purpose-built courtroom. The hearing will cover areas including cause of


death, crowd management and the response of the emergency services.


There is thousands and thousands of pages of documents, hundreds of


witnesses coming and hours and hours of footage that has never been seen


before. All the work that has gone into this is huge. The youngest to


die at Hillsborough was ten, the oldest, 67. Worst murder under the


age of 30 -- most were under the age of 30.


Here, the Government is considering a new offence of emotional cruelty


to children. If a change of the law is introduced, it will mean children


will have the same protection against this as they do against


physical abuse. The proposal would make it a criminal offence to


inflict emotional or mental suffering on a child in cases where


there's evidence of significant harm. It's understood the new law


could come into force before the general election next year. Joining


me now from Westminster is the former UK Children's Minister and


Conservative MP Tim Loughton. Many would say, isn't this already on the


books, this kind of law? Emotional abuse is physically very


detrimental, sometimes very easy to identify, why isn't it already a


criminal offence? The law on child neglect goes back to 1933. We have


good laws on dealing with children who are abused physically, we have


good laws on dealing with children who are victims of sexual


exploitation, and those have been getting better, but still, an awful


lot of children are subject to neglect through emotional abuse. The


traumatic conditions it can bring about and the mental health problems


it can bring about a considerable. Too many social workers are saying


they would like to be able to intervene but under the current


rather have to wait until the condition is much more serious. Give


it a quick idea of what you might mean by a serious case of emotional


abuse. We're not talking about parents bellowing at their children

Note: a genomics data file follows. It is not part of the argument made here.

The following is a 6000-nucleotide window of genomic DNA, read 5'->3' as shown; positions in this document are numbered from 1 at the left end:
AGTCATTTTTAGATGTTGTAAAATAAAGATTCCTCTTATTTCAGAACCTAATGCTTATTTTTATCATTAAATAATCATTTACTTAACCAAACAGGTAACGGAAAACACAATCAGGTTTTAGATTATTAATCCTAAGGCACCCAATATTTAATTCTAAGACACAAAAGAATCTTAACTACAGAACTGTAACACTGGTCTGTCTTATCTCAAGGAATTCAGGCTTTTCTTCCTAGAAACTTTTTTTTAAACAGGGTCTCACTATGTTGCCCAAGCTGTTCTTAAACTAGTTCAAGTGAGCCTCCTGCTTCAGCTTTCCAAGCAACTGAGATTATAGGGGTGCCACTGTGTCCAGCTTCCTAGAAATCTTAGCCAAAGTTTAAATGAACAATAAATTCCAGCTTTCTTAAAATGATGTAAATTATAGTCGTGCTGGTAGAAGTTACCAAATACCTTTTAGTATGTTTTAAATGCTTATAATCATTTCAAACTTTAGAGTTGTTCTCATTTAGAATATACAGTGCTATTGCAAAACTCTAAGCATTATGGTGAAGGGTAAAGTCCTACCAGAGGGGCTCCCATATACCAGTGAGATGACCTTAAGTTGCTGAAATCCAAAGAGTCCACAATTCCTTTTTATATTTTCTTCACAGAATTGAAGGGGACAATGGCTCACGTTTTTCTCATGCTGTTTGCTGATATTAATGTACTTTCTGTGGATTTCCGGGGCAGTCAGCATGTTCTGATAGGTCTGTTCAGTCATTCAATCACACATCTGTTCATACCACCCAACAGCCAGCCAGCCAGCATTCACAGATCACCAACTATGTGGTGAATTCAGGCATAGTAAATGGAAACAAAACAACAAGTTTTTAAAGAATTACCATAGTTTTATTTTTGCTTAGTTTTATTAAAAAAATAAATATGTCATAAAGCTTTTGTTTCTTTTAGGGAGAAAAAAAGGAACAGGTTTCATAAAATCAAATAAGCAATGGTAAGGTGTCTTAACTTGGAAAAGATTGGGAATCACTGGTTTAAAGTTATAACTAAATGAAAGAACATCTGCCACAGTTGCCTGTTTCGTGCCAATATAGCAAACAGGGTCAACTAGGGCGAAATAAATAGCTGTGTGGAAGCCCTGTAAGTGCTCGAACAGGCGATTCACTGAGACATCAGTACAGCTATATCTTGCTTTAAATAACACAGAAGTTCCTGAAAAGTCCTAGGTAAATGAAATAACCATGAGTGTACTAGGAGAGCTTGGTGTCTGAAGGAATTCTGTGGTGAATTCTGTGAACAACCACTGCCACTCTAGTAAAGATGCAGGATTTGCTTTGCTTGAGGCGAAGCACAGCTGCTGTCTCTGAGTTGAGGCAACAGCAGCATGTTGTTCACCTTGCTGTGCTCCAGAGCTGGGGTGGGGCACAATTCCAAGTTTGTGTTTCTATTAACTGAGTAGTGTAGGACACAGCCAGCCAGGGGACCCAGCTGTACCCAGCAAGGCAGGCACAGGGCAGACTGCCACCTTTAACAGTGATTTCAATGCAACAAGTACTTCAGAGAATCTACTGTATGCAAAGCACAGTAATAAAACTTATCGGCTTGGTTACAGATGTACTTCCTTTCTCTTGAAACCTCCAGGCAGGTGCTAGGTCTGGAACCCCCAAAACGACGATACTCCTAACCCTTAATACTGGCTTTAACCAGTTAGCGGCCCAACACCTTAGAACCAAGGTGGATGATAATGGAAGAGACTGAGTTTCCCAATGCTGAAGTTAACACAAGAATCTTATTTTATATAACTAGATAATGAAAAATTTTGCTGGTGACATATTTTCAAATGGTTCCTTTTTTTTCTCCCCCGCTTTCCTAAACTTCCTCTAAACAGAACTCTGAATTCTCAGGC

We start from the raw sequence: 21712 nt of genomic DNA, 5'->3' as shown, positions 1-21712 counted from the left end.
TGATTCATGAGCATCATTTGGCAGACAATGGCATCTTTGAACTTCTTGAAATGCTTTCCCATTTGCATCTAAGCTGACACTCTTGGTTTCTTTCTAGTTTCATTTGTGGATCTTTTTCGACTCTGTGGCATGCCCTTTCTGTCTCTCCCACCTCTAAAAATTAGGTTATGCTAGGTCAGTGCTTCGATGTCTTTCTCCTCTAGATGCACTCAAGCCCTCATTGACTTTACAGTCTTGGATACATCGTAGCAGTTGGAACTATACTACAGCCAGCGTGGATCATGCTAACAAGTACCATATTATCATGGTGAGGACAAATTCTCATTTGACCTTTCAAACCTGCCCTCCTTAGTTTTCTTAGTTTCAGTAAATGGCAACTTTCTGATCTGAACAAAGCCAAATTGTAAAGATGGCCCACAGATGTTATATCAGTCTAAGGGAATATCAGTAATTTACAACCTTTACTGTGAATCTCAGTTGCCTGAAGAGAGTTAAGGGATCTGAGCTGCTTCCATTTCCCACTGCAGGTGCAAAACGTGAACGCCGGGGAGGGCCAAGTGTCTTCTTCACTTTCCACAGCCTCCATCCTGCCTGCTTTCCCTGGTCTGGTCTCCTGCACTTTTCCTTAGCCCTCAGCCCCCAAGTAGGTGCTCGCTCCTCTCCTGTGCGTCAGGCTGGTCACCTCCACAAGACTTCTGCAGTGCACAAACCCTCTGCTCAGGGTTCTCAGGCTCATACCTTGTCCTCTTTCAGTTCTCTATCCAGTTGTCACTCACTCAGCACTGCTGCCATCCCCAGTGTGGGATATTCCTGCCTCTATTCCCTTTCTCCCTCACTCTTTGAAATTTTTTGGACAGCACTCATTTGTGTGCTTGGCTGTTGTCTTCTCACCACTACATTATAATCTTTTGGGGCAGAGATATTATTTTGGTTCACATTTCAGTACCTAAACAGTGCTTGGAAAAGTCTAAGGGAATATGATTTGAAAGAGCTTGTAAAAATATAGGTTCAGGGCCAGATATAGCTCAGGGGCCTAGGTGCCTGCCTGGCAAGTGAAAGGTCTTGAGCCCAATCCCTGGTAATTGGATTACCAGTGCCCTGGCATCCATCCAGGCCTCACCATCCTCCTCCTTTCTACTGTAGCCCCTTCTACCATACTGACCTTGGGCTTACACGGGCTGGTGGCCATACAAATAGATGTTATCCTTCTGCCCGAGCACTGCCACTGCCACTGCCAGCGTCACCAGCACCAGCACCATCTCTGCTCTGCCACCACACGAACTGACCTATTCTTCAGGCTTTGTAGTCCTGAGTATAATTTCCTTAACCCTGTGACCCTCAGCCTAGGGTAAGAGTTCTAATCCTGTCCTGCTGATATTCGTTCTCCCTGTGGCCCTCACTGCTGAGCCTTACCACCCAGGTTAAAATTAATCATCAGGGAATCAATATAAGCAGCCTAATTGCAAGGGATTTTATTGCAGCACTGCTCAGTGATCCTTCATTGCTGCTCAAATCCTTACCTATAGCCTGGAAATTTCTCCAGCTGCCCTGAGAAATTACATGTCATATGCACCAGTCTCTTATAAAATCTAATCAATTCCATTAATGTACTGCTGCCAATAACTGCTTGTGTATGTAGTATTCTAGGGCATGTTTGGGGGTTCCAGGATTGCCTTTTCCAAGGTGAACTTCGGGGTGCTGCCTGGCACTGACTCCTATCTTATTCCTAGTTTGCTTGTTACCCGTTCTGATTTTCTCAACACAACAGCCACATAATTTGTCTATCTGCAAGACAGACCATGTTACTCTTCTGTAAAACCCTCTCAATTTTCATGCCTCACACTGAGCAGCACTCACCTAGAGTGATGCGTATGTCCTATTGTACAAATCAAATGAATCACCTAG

in Tesco's. This is sustained neglect of children, caused by


neglecting their health, caused by emotional neglect as well, and


clearly not forming a proper attachment with their child. What we


know is parents who don't form an emotional attachment with their


child at an early stage and neglect their children, those children are


likely to have attachment dysfunction with mental health


problems later in life. We need to be careful here between what is poor


parenting and what is clearly abusive or deliberately neglectful


parenting. That is what I was going to ask. Well parenting could mean a


parent with holding cuddles from a child, not putting a child, not


telling a child that the paradoxes, and the child could say -- not


telling a child that the parent looks it, and the child could say


they had problems. Is that emotional abuse? You have to be able to prove


a pattern of sustained and deliberate abuse. We should not


underestimate the mental health implications on children who are


neglected. Over 60% of serious case reviews into children who have been


abused, injured or even killed attribute neglect as a common


factor. The fact is, we are doing better than we were at intervening


to protect one double children, but we have to do a lot better. Social


workers and others are telling is that under the current law, they are


not able to intervene until the situation has got far more serious.


That can't be the right thing. Thank you very much for talking to others.


Now a look at some of the day's other news.


The Ebola outbreak in Guinea has been called an unprecedented


epidemic by the aid organisation Medecins Sans Frontieres. Health


authorities in the West African nation say at least 78 people have


died after contracting the virus. Neighbouring Liberia has confirmed


two cases, including one death. A court in Pakistan has charged the


former president, Pervez Musharraf, with high treason for imposing


emergency rule and violating the constitution in 2007. Mr Musharraf


pleaded not guilty and claims the charges against him are politically


motivated. He could face the death penalty if convicted.


A US government website where people sign up for health insurance under


President Obama's affordable health care act was briefly out of service


on Monday just hours before a midnight enrolment deadline. More


than six million Americans have signed up for the various plans,